WordPress Coding Standards

Coding standards are extremely important to me and how I do my work. I believe that writing code with a high level of readability is sometimes better than writing the fewest lines of code. Having a consistent ruleset for indentation, tabbing, spacing and commenting is fundamental to creating quality software that is maintainable and extensible with larger development teams. Continue reading “WordPress Coding Standards”

Create Local Version Control in your WordPress Plugin

We think its best to start this post of with an example. Lets say you develop and publish version 1 of a plugin, and within this first version you create a custom table in the WordPress database. Your plugin becomes successful and you release version 2 with changes to the table schema. Finally you release version 3 with more changes to the table schema and add a new table that relates to the first table.

What is the Problem and How can we solve it?

If you don’t have local version control, then you cant know what version of your plugin the client currently has installed on their site. This is a problem because you have to make different changes in your plugin depending on which version the client currently has and which one they are updating to.  Look at the follow table schemas below for each hypothetical version of your plugin. Continue reading “Create Local Version Control in your WordPress Plugin”

Make Sure Your Plugin Protects Against SQL Injections with $wpdb->prepare()

What are SQL Injection attacks?

SQL injection attacks are things that every web developer should know about and should learn how to prevent.  Simply, a SQL injection attack is when a user inputs executable SQL code into an entry field that queries the database.  For example: instead of the user entering their username, they enter some executable SQL code that is most likely malicious.  Below is a generic example from Wikipedia:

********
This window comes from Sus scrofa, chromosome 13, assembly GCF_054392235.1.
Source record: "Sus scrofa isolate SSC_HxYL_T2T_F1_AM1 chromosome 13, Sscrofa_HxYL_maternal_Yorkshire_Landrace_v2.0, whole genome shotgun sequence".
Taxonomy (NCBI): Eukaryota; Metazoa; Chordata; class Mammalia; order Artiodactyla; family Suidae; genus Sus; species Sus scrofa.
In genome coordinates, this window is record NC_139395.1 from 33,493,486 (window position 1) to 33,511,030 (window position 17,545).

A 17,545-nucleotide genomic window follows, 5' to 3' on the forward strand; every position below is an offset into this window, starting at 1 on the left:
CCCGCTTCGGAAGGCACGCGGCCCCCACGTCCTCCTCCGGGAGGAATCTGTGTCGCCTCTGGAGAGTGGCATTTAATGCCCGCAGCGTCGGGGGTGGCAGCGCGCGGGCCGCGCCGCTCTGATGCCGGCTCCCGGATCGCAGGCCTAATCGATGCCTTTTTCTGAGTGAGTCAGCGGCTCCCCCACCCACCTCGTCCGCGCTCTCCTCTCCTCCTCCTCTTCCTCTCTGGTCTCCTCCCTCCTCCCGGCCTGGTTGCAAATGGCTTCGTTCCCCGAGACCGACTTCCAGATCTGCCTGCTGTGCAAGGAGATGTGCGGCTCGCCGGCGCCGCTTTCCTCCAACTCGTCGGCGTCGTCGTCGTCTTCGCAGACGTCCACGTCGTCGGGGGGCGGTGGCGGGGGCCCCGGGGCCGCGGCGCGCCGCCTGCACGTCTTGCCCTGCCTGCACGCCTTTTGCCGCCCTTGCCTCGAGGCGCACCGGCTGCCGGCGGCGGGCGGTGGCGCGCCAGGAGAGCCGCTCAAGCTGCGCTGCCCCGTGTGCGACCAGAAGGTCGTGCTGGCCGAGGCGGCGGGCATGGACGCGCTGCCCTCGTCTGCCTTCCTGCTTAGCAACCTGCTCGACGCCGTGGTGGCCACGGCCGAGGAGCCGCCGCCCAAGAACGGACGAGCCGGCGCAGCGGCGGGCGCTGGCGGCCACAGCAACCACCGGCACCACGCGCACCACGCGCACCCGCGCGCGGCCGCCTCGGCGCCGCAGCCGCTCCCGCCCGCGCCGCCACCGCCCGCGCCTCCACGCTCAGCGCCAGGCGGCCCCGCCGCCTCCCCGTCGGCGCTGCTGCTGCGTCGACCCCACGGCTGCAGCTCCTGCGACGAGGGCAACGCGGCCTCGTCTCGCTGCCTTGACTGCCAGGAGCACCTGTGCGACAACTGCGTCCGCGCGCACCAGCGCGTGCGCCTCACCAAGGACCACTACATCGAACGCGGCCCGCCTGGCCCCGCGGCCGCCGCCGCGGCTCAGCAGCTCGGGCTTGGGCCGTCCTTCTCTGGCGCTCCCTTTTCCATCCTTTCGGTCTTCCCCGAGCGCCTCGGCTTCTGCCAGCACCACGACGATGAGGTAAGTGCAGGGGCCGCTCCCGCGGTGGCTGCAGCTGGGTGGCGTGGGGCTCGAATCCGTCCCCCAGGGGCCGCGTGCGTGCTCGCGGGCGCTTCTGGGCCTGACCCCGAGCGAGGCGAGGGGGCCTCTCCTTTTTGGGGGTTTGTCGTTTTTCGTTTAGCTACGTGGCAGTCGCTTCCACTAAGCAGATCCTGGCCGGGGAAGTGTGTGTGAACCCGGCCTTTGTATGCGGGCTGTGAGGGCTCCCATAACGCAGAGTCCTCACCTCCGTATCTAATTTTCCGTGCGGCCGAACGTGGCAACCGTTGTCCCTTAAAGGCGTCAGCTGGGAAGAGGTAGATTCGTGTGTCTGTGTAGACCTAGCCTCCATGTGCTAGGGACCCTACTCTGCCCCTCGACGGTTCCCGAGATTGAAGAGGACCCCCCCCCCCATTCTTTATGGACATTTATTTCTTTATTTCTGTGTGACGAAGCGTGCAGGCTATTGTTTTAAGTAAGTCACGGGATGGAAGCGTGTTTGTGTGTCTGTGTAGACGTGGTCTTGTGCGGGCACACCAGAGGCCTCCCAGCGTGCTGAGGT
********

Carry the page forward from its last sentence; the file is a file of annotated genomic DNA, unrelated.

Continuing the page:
What a normal user will enter:

"SELECT * FROM users WHERE name =‘username’;"

What is entered in an SQL injection attack:

"SELECT * FROM users WHERE name = 'a';DROP TABLE users; SELECT * FROM userinfo WHERE 't' = 't’;”

So, as you can see, the second statement will drop the “users” table and then will display all the data in the “userinfo” table.  This is not good! Continue reading “Make Sure Your Plugin Protects Against SQL Injections with $wpdb->prepare()”

Always use Object-Oriented Programming in WordPress Plugins

As most of you know, WordPress is open-source and free to the public to use and build upon. This is great because its a platform that will constantly be updated by people that truly care about it, and it is also extremely easy to obtain and use as a website platform. Although having an open-source platform is great in many ways, it also means that anyone can publish free plugins that conflict with WordPress features. So how do we, the developers, create plugins that have the least probability of conflicting with WordPress? One simple and very effective way is to use Object-Oriented programming.

What is Object-Oriented Programming?